Bullet journals are a popular and effective way of making plans, staying on top of to-do lists, and give some extra motivation in the form of beautiful layouts or filled-in habit trackers.
Recently, I've started to see my bullet journal not only as a tool to plan the future but for self-reflection by looking at the past.
"Those who do not learn history are doomed to repeat it."
While it's important to be organized and have a clear vision for what needs to get done, there are a lot of lessons to be learned by a monthly review with your bullet journal as a guide.
Having such a visual, tangible reminder of the past month makes it easy to see patterns in your own behavior.
I've collected five very specific questions that help me personally in finding what worked, what didn't, and why - and how to move forward with those answers in mind.
Now that it's been over a year since I started getting into bullet journals, I find it all the more fascinating that I still discover and learn completely new lessons from it. Lessons about myself, my use of time, my productivity, and my subconscious behavior patterns.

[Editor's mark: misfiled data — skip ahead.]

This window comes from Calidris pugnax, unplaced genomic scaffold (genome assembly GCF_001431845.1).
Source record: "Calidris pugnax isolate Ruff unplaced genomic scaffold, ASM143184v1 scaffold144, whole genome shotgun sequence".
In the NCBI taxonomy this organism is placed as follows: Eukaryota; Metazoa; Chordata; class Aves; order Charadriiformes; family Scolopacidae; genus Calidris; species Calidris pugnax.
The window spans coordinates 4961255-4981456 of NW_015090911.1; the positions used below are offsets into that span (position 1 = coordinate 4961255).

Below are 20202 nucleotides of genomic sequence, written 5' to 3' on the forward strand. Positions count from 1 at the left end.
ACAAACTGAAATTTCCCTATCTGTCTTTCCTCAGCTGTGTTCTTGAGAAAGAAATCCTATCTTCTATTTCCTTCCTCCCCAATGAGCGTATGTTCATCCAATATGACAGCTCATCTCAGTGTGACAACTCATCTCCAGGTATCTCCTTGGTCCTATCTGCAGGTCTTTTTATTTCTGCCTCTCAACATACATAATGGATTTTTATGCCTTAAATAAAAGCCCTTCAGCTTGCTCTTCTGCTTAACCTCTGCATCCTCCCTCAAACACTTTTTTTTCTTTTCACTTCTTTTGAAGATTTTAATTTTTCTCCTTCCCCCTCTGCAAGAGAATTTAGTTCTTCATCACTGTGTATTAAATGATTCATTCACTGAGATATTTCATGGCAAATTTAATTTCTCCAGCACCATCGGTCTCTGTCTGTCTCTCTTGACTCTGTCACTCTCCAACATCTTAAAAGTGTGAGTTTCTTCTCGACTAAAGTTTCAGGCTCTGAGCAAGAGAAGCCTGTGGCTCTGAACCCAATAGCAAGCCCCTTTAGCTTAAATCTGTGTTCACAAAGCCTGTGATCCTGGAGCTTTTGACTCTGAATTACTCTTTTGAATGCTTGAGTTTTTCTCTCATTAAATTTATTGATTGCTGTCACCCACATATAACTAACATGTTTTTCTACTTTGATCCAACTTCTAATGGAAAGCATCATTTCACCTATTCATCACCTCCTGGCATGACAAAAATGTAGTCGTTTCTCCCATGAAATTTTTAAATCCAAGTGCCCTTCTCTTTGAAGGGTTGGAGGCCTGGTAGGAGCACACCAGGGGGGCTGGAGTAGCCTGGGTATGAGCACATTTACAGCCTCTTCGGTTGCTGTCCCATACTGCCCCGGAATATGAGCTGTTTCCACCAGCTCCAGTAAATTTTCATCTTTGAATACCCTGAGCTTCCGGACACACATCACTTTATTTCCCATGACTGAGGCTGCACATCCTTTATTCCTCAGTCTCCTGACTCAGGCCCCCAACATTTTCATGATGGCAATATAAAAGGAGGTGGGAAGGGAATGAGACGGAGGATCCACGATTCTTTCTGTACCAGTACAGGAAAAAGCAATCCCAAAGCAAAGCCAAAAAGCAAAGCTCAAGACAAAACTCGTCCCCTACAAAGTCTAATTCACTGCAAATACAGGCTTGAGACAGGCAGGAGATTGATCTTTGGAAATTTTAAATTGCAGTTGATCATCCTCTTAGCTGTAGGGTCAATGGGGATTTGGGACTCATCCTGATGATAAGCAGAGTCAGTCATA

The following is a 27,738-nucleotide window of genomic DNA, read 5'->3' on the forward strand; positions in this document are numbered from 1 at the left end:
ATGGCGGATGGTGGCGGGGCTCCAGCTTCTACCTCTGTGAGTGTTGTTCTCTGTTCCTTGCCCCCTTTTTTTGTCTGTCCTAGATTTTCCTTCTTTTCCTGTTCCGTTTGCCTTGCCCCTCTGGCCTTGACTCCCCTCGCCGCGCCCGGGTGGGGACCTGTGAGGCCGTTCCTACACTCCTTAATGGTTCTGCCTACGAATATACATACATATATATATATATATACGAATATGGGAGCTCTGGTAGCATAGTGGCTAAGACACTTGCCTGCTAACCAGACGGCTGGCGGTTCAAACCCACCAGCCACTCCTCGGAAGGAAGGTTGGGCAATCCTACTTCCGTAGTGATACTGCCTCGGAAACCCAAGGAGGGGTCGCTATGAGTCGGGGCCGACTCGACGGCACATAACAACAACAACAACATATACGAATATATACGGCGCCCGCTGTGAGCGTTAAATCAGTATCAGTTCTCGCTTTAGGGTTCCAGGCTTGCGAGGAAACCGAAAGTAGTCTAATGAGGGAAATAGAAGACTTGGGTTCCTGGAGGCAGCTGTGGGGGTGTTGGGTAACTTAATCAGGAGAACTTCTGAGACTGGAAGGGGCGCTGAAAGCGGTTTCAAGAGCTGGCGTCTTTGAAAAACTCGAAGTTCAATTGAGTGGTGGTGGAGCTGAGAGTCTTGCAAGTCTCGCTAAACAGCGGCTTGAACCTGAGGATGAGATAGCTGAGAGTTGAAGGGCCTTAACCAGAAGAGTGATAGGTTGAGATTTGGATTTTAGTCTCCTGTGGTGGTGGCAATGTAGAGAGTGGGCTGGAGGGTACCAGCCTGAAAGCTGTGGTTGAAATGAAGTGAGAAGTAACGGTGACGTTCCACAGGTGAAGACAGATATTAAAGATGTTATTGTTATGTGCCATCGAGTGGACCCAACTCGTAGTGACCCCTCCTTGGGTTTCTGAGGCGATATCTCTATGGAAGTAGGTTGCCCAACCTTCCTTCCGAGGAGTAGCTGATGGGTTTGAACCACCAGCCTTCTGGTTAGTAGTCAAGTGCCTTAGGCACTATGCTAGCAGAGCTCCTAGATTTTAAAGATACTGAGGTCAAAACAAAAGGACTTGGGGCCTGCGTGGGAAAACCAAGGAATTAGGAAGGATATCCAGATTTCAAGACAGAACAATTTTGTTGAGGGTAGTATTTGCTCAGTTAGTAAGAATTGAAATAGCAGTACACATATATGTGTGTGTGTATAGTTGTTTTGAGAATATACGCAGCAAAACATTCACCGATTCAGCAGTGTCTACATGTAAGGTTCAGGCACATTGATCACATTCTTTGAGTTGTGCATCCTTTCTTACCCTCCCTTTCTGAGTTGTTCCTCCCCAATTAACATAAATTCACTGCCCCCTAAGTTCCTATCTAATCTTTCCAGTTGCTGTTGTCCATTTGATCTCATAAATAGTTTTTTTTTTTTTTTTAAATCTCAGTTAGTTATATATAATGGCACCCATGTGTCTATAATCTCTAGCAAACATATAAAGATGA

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1. Did you avoid one task in favor of others?
Ah, the good old "migrating" of tasks.
Especially when it comes to self-determined deadlines I've found myself pushing the same task from one day to the next to the next...
Look at your bullet journal to-do lists.
Which tasks did you migrate? Do you remember why? Was it because of time constraints or a change in priorities?
Or look at your monthly goals:
Is there an entire category that fell under the bus? Did you add more tasks to some categories instead of finishing work you'd put off?
I can see this very clearly on my project mindmap for January:
The month started with a balance between work, product creation, and my personal project (the comic category on the image above) but as I went along, I kept adding more product ideas. At the end, I'd accomplished a lot there - but nearly nothing in my comic preparations!
The upper half of my project mind map shows a similar pattern: I got two additional blog posts done but let my Youtube channel slip away...